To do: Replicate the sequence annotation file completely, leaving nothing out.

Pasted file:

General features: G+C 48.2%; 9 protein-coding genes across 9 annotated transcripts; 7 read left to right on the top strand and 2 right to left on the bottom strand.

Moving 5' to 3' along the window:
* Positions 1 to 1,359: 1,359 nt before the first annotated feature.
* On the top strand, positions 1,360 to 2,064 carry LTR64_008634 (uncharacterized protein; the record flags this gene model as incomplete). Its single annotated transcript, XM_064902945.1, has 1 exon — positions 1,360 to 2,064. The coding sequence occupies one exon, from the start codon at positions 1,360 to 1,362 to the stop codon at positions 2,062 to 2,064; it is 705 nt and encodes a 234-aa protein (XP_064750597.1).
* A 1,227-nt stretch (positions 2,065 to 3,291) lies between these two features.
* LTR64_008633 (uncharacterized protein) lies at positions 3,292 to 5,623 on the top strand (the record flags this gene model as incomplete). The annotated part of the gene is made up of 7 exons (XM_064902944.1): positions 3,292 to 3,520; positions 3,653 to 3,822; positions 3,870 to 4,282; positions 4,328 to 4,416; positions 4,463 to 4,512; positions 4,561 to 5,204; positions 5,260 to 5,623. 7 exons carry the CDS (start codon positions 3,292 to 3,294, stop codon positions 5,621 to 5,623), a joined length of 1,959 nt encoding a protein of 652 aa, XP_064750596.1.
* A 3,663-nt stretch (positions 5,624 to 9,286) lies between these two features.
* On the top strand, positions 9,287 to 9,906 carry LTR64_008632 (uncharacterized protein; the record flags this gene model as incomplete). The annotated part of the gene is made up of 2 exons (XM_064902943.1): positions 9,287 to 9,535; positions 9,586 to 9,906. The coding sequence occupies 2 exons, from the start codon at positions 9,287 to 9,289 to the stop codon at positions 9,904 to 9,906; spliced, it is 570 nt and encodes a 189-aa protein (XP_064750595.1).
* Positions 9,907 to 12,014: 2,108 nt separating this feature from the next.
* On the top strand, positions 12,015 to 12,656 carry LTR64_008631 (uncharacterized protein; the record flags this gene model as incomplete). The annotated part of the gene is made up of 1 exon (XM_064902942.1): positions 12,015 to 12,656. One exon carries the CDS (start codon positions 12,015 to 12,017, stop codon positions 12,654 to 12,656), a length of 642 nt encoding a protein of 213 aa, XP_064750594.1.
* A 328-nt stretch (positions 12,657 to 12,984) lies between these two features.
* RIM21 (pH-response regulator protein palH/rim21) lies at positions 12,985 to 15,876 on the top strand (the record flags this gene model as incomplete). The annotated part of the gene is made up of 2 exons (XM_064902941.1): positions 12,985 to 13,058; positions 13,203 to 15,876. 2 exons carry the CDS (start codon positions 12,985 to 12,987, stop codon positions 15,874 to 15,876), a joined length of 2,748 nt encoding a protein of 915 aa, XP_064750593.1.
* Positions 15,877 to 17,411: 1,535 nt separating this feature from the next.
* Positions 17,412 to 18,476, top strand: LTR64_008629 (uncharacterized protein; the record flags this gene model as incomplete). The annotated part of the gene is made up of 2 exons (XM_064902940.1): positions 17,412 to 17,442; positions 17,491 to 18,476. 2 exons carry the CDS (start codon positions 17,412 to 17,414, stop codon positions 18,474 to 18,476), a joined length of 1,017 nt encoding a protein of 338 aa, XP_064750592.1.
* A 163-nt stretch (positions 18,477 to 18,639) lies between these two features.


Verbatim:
General features: G+C 48.2%; 9 protein-coding genes across 9 annotated transcripts; 7 read left to right on the top strand and 2 right to left on the bottom strand.

Moving 5' to 3' along the window:
* Positions 1 to 1,359: 1,359 nt before the first annotated feature.
* On the top strand, positions 1,360 to 2,064 carry LTR64_008634 (uncharacterized protein; the record flags this gene model as incomplete). Its single annotated transcript, XM_064902945.1, has 1 exon — positions 1,360 to 2,064. The coding sequence occupies one exon, from the start codon at positions 1,360 to 1,362 to the stop codon at positions 2,062 to 2,064; it is 705 nt and encodes a 234-aa protein (XP_064750597.1).
* A 1,227-nt stretch (positions 2,065 to 3,291) lies between these two features.
* LTR64_008633 (uncharacterized protein) lies at positions 3,292 to 5,623 on the top strand (the record flags this gene model as incomplete). The annotated part of the gene is made up of 7 exons (XM_064902944.1): positions 3,292 to 3,520; positions 3,653 to 3,822; positions 3,870 to 4,282; positions 4,328 to 4,416; positions 4,463 to 4,512; positions 4,561 to 5,204; positions 5,260 to 5,623. 7 exons carry the CDS (start codon positions 3,292 to 3,294, stop codon positions 5,621 to 5,623), a joined length of 1,959 nt encoding a protein of 652 aa, XP_064750596.1.
* A 3,663-nt stretch (positions 5,624 to 9,286) lies between these two features.
* On the top strand, positions 9,287 to 9,906 carry LTR64_008632 (uncharacterized protein; the record flags this gene model as incomplete). The annotated part of the gene is made up of 2 exons (XM_064902943.1): positions 9,287 to 9,535; positions 9,586 to 9,906. The coding sequence occupies 2 exons, from the start codon at positions 9,287 to 9,289 to the stop codon at positions 9,904 to 9,906; spliced, it is 570 nt and encodes a 189-aa protein (XP_064750595.1).
* Positions 9,907 to 12,014: 2,108 nt separating this feature from the next.
* On the top strand, positions 12,015 to 12,656 carry LTR64_008631 (uncharacterized protein; the record flags this gene model as incomplete). The annotated part of the gene is made up of 1 exon (XM_064902942.1): positions 12,015 to 12,656. One exon carries the CDS (start codon positions 12,015 to 12,017, stop codon positions 12,654 to 12,656), a length of 642 nt encoding a protein of 213 aa, XP_064750594.1.
* A 328-nt stretch (positions 12,657 to 12,984) lies between these two features.
* RIM21 (pH-response regulator protein palH/rim21) lies at positions 12,985 to 15,876 on the top strand (the record flags this gene model as incomplete). The annotated part of the gene is made up of 2 exons (XM_064902941.1): positions 12,985 to 13,058; positions 13,203 to 15,876. 2 exons carry the CDS (start codon positions 12,985 to 12,987, stop codon positions 15,874 to 15,876), a joined length of 2,748 nt encoding a protein of 915 aa, XP_064750593.1.
* Positions 15,877 to 17,411: 1,535 nt separating this feature from the next.
* Positions 17,412 to 18,476, top strand: LTR64_008629 (uncharacterized protein; the record flags this gene model as incomplete). The annotated part of the gene is made up of 2 exons (XM_064902940.1): positions 17,412 to 17,442; positions 17,491 to 18,476. 2 exons carry the CDS (start codon positions 17,412 to 17,414, stop codon positions 18,474 to 18,476), a joined length of 1,017 nt encoding a protein of 338 aa, XP_064750592.1.
* A 163-nt stretch (positions 18,477 to 18,639) lies between these two features.